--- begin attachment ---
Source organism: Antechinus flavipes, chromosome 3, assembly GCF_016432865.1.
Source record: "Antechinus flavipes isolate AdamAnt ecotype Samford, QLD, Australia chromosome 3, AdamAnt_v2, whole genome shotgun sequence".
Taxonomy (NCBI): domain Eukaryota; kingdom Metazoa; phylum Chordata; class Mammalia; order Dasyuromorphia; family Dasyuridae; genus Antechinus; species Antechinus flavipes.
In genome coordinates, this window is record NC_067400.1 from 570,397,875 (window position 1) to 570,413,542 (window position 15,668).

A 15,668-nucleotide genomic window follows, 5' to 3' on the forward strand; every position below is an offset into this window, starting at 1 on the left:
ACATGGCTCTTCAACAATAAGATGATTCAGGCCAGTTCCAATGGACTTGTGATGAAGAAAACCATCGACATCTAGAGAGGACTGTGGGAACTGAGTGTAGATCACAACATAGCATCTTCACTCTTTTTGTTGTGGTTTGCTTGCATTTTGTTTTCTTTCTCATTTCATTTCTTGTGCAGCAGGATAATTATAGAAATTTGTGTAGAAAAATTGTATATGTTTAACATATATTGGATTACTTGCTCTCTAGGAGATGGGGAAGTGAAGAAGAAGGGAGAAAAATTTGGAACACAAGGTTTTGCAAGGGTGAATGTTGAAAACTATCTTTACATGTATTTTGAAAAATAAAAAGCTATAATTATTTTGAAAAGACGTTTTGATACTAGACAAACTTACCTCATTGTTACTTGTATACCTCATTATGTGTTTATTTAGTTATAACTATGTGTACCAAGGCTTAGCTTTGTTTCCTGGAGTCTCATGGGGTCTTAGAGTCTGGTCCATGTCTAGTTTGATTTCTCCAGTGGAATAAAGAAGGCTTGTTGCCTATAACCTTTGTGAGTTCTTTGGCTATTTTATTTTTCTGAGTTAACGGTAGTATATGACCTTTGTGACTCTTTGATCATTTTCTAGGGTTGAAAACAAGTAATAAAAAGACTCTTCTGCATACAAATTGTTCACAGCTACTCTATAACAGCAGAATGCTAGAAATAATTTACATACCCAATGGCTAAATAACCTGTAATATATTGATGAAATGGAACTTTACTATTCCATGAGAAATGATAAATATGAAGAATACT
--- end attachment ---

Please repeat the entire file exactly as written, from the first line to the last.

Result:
Source organism: Antechinus flavipes, chromosome 3, assembly GCF_016432865.1.
Source record: "Antechinus flavipes isolate AdamAnt ecotype Samford, QLD, Australia chromosome 3, AdamAnt_v2, whole genome shotgun sequence".
Taxonomy (NCBI): domain Eukaryota; kingdom Metazoa; phylum Chordata; class Mammalia; order Dasyuromorphia; family Dasyuridae; genus Antechinus; species Antechinus flavipes.
In genome coordinates, this window is record NC_067400.1 from 570,397,875 (window position 1) to 570,413,542 (window position 15,668).

A 15,668-nucleotide genomic window follows, 5' to 3' on the forward strand; every position below is an offset into this window, starting at 1 on the left:
ACATGGCTCTTCAACAATAAGATGATTCAGGCCAGTTCCAATGGACTTGTGATGAAGAAAACCATCGACATCTAGAGAGGACTGTGGGAACTGAGTGTAGATCACAACATAGCATCTTCACTCTTTTTGTTGTGGTTTGCTTGCATTTTGTTTTCTTTCTCATTTCATTTCTTGTGCAGCAGGATAATTATAGAAATTTGTGTAGAAAAATTGTATATGTTTAACATATATTGGATTACTTGCTCTCTAGGAGATGGGGAAGTGAAGAAGAAGGGAGAAAAATTTGGAACACAAGGTTTTGCAAGGGTGAATGTTGAAAACTATCTTTACATGTATTTTGAAAAATAAAAAGCTATAATTATTTTGAAAAGACGTTTTGATACTAGACAAACTTACCTCATTGTTACTTGTATACCTCATTATGTGTTTATTTAGTTATAACTATGTGTACCAAGGCTTAGCTTTGTTTCCTGGAGTCTCATGGGGTCTTAGAGTCTGGTCCATGTCTAGTTTGATTTCTCCAGTGGAATAAAGAAGGCTTGTTGCCTATAACCTTTGTGAGTTCTTTGGCTATTTTATTTTTCTGAGTTAACGGTAGTATATGACCTTTGTGACTCTTTGATCATTTTCTAGGGTTGAAAACAAGTAATAAAAAGACTCTTCTGCATACAAATTGTTCACAGCTACTCTATAACAGCAGAATGCTAGAAATAATTTACATACCCAATGGCTAAATAACCTGTAATATATTGATGAAATGGAACTTTACTATTCCATGAGAAATGATAAATATGAAGAATACT